Thursday, October 11, 2018
The City as a Creative Object: Aesthetics, Urbanism, and Contemporary Art
Department of East Asian Studies & School of Anthropology
University of Arizona
Abstract: Based on long-term ethnographic fieldwork in China and other places since 2007, this project theorizes the city as a creative object by exploring a series of interconnected concepts: generative aesthetics, object-oriented urbanism, cosmopolis, and art intelligence. In this book-length study, generative aesthetics regards a creative object (like art) as a method of truth-telling. Object-oriented urbanism considers not only sensuous and substantial forms but also real forms of urban objects. Cosmopolis refers to a cosmological, post-anthropocentric, object-oriented creative city. Finally, as a foundational method for confronting the brokenness of things at the ontological level, art intelligence -- a cosmotechnics that vicariously connects humans to the universe behind the human world -- builds a cosmopolis by redefining, reorienting, and reinventing urban-based political discourses of artistic autonomy, practices of everyday life, citizenship, public history, charity, activism, and development.
Bio: Dr. Hai REN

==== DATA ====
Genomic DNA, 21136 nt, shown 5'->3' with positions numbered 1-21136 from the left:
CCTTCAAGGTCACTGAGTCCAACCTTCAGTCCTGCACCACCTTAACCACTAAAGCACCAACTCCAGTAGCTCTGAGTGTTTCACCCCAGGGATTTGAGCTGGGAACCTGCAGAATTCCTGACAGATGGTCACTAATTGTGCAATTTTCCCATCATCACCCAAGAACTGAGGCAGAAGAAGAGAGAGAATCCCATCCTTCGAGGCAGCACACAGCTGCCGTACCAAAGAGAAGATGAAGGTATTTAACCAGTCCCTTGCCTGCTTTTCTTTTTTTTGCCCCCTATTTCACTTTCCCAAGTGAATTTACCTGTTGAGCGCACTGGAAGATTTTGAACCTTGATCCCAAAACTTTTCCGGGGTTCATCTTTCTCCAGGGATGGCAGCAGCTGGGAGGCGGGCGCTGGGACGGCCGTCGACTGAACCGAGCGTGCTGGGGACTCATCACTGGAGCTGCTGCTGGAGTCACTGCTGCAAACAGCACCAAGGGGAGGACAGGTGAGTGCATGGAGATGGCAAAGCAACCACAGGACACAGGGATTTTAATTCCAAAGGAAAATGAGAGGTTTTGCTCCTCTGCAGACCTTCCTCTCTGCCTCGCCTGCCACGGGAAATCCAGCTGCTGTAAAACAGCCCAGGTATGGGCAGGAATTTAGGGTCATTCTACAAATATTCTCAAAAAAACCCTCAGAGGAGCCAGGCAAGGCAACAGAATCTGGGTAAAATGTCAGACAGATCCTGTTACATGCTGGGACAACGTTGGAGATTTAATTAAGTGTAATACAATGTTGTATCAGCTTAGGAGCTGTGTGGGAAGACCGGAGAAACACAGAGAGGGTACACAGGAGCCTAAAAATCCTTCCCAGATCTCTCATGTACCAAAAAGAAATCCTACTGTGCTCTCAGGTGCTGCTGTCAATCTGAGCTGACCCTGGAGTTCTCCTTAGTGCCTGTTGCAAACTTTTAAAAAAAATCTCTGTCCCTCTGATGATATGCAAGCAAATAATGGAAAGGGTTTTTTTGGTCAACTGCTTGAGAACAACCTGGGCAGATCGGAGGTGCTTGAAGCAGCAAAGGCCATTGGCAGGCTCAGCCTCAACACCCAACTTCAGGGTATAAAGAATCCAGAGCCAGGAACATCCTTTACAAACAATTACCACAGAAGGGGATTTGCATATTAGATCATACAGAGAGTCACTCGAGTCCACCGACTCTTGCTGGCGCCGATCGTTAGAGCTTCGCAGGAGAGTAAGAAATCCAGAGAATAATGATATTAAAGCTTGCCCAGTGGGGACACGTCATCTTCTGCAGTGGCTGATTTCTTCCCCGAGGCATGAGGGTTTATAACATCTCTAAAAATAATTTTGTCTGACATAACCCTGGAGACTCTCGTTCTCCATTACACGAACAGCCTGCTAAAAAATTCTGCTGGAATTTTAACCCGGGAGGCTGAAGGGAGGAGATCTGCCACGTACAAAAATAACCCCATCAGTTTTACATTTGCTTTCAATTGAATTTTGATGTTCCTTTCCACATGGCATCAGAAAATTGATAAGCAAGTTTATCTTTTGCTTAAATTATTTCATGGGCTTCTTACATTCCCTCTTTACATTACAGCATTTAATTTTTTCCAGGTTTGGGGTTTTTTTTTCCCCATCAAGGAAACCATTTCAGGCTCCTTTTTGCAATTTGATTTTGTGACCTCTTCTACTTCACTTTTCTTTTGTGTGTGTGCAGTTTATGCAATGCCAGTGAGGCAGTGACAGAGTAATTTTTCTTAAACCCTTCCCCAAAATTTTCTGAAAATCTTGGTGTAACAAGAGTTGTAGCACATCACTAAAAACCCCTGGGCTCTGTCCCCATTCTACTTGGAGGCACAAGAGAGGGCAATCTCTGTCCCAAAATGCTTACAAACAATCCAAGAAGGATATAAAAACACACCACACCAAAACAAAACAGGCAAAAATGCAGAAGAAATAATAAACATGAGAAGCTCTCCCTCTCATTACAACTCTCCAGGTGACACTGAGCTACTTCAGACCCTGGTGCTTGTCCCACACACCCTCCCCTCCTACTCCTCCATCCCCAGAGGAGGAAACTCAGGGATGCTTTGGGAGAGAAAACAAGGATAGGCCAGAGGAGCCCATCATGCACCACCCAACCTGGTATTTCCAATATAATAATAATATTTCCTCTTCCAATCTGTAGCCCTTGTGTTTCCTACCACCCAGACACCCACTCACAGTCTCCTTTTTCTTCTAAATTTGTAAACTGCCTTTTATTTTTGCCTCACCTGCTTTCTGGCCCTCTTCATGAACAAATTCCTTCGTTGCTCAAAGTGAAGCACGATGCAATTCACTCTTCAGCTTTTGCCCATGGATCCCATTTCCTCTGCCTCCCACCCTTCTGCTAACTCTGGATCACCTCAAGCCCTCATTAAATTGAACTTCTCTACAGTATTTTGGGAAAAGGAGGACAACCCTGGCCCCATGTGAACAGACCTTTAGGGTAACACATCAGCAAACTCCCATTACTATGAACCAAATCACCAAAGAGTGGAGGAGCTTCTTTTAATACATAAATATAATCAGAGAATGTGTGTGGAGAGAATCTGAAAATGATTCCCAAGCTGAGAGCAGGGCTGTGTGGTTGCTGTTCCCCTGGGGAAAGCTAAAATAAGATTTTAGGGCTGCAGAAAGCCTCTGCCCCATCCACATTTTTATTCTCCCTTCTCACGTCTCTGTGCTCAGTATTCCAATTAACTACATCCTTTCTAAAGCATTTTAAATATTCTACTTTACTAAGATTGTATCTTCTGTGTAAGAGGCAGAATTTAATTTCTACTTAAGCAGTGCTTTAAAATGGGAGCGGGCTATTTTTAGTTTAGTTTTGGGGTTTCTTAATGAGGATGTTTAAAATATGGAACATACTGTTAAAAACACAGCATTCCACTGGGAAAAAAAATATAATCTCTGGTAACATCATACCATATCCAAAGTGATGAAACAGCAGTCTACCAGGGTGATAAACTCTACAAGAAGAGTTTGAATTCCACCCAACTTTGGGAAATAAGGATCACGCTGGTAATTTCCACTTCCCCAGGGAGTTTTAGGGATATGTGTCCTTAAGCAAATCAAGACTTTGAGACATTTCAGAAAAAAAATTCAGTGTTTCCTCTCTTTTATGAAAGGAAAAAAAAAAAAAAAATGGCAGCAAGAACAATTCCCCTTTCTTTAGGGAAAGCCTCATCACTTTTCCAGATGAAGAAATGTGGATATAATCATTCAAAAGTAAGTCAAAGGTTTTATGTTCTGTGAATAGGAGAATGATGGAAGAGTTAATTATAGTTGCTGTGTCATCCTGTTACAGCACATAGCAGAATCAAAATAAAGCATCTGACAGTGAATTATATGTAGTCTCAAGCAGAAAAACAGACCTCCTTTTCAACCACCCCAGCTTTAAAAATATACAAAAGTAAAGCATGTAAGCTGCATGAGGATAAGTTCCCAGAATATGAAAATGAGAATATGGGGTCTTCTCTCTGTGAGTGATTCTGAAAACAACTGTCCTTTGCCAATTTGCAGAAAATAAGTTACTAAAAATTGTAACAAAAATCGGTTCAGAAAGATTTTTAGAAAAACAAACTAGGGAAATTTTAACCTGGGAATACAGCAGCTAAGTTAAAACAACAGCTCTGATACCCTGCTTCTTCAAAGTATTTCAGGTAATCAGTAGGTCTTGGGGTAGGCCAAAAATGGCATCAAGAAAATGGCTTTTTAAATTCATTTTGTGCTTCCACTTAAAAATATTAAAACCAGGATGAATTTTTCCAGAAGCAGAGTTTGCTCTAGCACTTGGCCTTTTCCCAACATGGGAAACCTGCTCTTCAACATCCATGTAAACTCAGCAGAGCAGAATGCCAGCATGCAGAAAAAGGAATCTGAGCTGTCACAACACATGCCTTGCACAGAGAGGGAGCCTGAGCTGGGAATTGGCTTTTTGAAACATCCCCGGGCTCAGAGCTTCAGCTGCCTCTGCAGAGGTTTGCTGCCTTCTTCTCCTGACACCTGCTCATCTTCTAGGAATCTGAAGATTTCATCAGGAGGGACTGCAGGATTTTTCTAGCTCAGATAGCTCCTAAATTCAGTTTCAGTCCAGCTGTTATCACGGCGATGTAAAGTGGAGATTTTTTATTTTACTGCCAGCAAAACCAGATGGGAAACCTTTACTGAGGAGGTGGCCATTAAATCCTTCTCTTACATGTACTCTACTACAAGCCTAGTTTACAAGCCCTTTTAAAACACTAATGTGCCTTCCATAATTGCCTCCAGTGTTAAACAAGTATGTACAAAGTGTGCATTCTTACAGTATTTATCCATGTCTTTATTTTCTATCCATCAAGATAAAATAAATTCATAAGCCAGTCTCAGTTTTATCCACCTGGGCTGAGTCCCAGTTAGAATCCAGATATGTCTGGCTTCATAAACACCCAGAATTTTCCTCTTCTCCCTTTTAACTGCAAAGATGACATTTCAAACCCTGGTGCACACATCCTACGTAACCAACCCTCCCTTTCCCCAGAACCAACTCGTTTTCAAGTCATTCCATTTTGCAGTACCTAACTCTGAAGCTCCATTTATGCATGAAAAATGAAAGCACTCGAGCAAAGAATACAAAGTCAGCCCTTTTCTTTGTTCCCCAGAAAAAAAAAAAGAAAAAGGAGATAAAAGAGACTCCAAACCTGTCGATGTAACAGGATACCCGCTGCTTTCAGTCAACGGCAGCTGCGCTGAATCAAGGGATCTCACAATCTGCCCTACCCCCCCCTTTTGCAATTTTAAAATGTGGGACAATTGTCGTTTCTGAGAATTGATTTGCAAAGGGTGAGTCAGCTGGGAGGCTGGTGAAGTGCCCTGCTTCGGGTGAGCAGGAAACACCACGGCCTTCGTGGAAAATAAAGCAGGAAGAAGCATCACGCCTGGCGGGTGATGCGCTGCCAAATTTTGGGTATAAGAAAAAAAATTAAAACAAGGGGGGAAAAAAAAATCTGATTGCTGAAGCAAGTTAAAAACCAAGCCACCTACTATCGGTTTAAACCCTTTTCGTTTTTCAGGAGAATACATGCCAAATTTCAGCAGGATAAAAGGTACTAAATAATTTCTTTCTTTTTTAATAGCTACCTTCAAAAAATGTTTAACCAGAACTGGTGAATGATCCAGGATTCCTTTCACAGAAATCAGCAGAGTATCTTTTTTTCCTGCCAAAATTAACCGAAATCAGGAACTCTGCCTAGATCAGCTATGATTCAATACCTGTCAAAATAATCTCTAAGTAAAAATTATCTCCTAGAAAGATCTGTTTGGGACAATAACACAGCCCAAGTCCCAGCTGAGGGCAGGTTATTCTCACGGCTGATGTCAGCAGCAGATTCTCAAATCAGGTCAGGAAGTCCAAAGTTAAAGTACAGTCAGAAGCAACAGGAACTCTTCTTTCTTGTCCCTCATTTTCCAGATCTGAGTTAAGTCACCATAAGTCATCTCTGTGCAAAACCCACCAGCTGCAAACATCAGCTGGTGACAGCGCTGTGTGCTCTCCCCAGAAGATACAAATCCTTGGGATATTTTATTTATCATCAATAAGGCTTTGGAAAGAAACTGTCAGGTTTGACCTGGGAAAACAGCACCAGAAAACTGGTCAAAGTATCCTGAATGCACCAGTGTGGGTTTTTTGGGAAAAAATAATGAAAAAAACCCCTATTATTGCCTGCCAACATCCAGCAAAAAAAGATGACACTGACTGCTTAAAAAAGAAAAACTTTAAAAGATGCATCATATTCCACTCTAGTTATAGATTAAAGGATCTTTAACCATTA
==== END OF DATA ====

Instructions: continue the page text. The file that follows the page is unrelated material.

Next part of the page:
As a scholar deeply committed to interdisciplinary and transdisciplinary questions, Dr. REN has multiple affiliations across multiple units at the University of Arizona and academic institutions in China. At the UA, for example, he is Associate Professor of East Asian Studies, Anthropology, Gender and Women’s Studies, and Social, Cultural & Critical Theory. In China, he is Distinguished Professor in the Department of Sculpture at Sichuan Fine Arts Institution in Chongqing, the top-ranking sculpture program in China.
He has a prolific publication record: he has published five books/anthologies as author and editor; and over 60 scholarly articles written in English and Chinese languages. These publications deal with topics such as media and popular culture, urban regeneration, socially engaged arts, affective politics, critical theory, and political philosophy. He is completing a book-length study of the city as a creative object based on ethnographic field research in Chinese cities and other places such as Detroit, New York, London, and Paris. Meanwhile, he is an active member of several ongoing research and art collectives based in Southwestern China, engaging urban and rural pressing issues such as public space, historical memory, environment (e.g., water), and technology.